Amidst the rose beds and yellow Ambassadorial residence, with a decorated elephant for added glamour, a dazzling array of Everesters rotated in front of Mark’s live microphone – multi-summiting Sherpas, veterans from the 1953 expedition, legends such as Messner, Habeler and Breashears. And of course Sir Ed, elderly and warm in the humid May sunshine. The Ambassador’s stylish French wife had set aside their study as a sanctuary for Ed and June, and I asked if they needed a shower to cool off. “Not necessary, Lisa. We’re not fussy like that!” June retorted.
It was of course a British expedition in 1953, even though the first to summit were a Kiwi and Tenzing Norgay from Darjeeling. The Brits have been gracious in hosting the Everest-Sagarmatha-Chomolungma anniversaries ever since. Elizabeth Hawley and Chris Bonington took me to the 1993 40th celebration in the Ambassador’s drawing room where I met the original expedition’s fearsome leader Lord John Hunt, mellowed into a charming old man. In 2013 the 60th took place in the Defence Attache’s house as the Residence was undergoing timely earthquake strengthening.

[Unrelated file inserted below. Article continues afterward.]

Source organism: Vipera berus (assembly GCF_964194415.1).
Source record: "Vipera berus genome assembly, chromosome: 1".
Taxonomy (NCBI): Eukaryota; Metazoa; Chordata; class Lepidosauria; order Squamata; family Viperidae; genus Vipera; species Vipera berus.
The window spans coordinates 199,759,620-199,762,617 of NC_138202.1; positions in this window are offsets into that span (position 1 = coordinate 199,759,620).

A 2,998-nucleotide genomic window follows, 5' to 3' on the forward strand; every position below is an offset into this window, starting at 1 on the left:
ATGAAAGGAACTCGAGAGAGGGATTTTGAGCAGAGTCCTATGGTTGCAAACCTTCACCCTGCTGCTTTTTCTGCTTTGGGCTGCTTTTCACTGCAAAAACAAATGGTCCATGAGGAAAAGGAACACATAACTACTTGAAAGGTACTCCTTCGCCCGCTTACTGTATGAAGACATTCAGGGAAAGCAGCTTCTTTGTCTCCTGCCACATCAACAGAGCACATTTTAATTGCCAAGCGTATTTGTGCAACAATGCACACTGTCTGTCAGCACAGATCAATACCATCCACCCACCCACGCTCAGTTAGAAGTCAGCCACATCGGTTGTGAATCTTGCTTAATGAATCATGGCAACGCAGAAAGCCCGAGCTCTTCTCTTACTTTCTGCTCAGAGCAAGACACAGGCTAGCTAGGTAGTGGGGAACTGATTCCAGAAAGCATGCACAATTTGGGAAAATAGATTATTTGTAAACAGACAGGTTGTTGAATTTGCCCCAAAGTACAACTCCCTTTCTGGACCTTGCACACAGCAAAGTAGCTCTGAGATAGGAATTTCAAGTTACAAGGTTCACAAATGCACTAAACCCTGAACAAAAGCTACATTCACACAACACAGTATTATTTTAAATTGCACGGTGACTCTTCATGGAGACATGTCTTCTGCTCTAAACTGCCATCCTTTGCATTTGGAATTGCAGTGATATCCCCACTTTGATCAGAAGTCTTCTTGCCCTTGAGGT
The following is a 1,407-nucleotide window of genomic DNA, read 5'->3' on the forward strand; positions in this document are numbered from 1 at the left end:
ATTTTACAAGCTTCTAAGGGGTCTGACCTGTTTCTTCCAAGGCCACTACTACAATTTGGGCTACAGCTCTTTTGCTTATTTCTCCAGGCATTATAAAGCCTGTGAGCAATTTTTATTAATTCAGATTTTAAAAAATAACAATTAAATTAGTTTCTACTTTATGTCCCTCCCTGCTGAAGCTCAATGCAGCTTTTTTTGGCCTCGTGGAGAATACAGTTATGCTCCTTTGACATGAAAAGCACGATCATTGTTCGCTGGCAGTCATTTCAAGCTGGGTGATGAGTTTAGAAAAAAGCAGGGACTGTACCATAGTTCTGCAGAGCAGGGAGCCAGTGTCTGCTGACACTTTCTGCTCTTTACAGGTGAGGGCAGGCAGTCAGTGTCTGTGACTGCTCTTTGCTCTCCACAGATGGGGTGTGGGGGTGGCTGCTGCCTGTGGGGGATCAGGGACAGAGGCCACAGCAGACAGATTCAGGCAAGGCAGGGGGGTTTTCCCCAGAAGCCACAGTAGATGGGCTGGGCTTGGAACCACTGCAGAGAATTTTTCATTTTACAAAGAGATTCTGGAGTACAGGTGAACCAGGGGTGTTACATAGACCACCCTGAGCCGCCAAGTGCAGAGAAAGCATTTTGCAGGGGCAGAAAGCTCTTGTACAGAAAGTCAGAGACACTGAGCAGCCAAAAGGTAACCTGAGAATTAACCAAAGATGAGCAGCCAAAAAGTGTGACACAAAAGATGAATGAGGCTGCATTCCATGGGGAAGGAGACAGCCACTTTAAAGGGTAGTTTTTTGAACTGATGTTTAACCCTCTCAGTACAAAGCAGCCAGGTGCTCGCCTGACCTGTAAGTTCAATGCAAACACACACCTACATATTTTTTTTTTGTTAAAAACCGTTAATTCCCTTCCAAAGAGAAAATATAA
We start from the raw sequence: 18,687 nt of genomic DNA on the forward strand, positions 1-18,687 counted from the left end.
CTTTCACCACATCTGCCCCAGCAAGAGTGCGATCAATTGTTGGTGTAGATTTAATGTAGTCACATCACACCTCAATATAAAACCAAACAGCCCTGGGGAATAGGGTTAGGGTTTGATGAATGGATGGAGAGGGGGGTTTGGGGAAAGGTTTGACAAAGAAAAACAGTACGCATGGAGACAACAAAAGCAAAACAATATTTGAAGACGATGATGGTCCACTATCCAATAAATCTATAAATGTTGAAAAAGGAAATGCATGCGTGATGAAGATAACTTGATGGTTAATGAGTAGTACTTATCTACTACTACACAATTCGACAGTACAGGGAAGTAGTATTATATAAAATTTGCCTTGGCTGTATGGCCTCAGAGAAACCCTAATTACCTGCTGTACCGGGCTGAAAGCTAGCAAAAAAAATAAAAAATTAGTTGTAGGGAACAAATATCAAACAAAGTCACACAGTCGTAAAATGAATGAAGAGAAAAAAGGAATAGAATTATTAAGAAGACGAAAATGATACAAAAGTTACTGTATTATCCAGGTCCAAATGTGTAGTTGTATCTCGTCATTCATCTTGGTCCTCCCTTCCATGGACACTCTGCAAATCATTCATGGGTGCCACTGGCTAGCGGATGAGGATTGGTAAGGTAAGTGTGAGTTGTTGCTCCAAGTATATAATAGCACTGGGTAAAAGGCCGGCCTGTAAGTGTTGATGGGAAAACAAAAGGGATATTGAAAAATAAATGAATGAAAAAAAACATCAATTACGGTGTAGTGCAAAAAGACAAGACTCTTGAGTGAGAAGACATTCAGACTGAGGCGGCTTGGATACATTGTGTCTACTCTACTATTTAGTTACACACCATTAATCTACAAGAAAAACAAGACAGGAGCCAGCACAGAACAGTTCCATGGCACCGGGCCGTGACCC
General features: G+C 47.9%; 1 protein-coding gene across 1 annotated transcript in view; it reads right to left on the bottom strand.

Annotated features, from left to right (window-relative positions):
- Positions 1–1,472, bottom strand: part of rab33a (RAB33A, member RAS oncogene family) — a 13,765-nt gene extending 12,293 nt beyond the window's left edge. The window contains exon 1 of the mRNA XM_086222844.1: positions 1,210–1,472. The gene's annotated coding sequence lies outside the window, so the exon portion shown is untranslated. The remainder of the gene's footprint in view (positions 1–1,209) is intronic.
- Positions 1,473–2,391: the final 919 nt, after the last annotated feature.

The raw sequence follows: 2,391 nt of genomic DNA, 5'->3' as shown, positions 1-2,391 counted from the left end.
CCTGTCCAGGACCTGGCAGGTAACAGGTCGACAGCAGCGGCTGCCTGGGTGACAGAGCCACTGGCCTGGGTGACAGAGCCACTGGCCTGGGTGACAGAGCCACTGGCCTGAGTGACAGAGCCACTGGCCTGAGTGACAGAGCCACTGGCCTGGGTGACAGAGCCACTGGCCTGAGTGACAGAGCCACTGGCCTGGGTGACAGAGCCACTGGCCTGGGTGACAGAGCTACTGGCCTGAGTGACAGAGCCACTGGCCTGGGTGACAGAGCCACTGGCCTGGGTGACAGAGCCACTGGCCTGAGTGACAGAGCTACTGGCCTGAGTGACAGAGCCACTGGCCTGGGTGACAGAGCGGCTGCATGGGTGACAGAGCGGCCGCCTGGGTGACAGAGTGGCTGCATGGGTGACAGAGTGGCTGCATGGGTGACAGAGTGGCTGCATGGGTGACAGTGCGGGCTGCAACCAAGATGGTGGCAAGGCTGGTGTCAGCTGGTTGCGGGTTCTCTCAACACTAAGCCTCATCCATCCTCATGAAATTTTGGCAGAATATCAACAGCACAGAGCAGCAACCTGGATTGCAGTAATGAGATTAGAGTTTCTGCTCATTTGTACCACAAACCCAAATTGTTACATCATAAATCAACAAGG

The then-Chief Secretary (now Nepal Ambassador to China) and Everest leader Leela Mani Paudyal did the honours, with Reinhold Messner and New Zealand’s Lydia Bradey jointly cutting an anniversary cake, their speeches lost to a faulty microphone. And next week the 65th will again be marked by Nepal, Britain and New Zealand.
It was three years after the Kathmandu golden jubilee that Torquhil and Peter asked me to arrange another Chivas ceremony, this time close to the Hillary home in a classy Auckland restaurant full of showy begonias and New Zealand wine masters, hosted by their Paris-based boss.
The plan was to present Sir Ed with another large cheque for the Himalayan Trust and in return to retrieve the most expensive bottle of whisky of all time for the Chivas Brothers Archive in Speyside, Scotland’s oldest distillery, where it now resides.
There was some confusion and red faces when it came to finding the precious bottle – for safekeeping it had been carried back from Nepal to UK, but a search of Torquhil’s rambling Scottish castle drew a blank. To widespread relief it was eventually tracked down in the bottom left-hand drawer of the brand manager’s desk in the London office.
That balmy summer evening in New Zealand, Sir Ed had as usual prepared notes for his speech. On the back of an old envelope in spidery handwriting, he muddled up whom he was thanking for what bottle and for which cheque. I gently put him right, but I do regret not having kept that envelope.
Third generation Hilary
Hillary meets Hillary
Sir Ed’s funeral